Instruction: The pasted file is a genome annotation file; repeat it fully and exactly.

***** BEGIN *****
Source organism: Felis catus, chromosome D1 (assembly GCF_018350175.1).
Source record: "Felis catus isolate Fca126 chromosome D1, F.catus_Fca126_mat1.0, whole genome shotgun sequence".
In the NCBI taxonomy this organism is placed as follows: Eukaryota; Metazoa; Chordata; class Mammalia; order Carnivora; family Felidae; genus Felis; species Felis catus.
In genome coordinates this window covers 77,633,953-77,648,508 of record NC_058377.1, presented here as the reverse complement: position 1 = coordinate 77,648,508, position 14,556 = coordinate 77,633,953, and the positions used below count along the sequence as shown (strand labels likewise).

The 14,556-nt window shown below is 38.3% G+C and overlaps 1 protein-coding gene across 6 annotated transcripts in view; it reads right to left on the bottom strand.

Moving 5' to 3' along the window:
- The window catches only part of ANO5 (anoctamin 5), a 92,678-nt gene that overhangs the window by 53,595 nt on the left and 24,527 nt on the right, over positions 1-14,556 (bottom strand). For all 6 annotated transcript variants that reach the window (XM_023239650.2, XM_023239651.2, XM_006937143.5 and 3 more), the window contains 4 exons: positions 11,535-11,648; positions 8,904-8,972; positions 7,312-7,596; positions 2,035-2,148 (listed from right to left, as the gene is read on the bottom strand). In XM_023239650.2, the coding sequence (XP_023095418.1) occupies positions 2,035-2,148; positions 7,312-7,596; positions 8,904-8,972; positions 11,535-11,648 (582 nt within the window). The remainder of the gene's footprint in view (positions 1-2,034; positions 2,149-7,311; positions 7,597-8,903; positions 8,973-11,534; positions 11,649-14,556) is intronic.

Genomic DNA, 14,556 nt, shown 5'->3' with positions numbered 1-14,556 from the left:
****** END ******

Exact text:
Source organism: Felis catus, chromosome D1 (assembly GCF_018350175.1).
Source record: "Felis catus isolate Fca126 chromosome D1, F.catus_Fca126_mat1.0, whole genome shotgun sequence".
In the NCBI taxonomy this organism is placed as follows: Eukaryota; Metazoa; Chordata; class Mammalia; order Carnivora; family Felidae; genus Felis; species Felis catus.
In genome coordinates this window covers 77,633,953-77,648,508 of record NC_058377.1, presented here as the reverse complement: position 1 = coordinate 77,648,508, position 14,556 = coordinate 77,633,953, and the positions used below count along the sequence as shown (strand labels likewise).

The 14,556-nt window shown below is 38.3% G+C and overlaps 1 protein-coding gene across 6 annotated transcripts in view; it reads right to left on the bottom strand.

Moving 5' to 3' along the window:
- The window catches only part of ANO5 (anoctamin 5), a 92,678-nt gene that overhangs the window by 53,595 nt on the left and 24,527 nt on the right, over positions 1-14,556 (bottom strand). For all 6 annotated transcript variants that reach the window (XM_023239650.2, XM_023239651.2, XM_006937143.5 and 3 more), the window contains 4 exons: positions 11,535-11,648; positions 8,904-8,972; positions 7,312-7,596; positions 2,035-2,148 (listed from right to left, as the gene is read on the bottom strand). In XM_023239650.2, the coding sequence (XP_023095418.1) occupies positions 2,035-2,148; positions 7,312-7,596; positions 8,904-8,972; positions 11,535-11,648 (582 nt within the window). The remainder of the gene's footprint in view (positions 1-2,034; positions 2,149-7,311; positions 7,597-8,903; positions 8,973-11,534; positions 11,649-14,556) is intronic.

Genomic DNA, 14,556 nt, shown 5'->3' with positions numbered 1-14,556 from the left: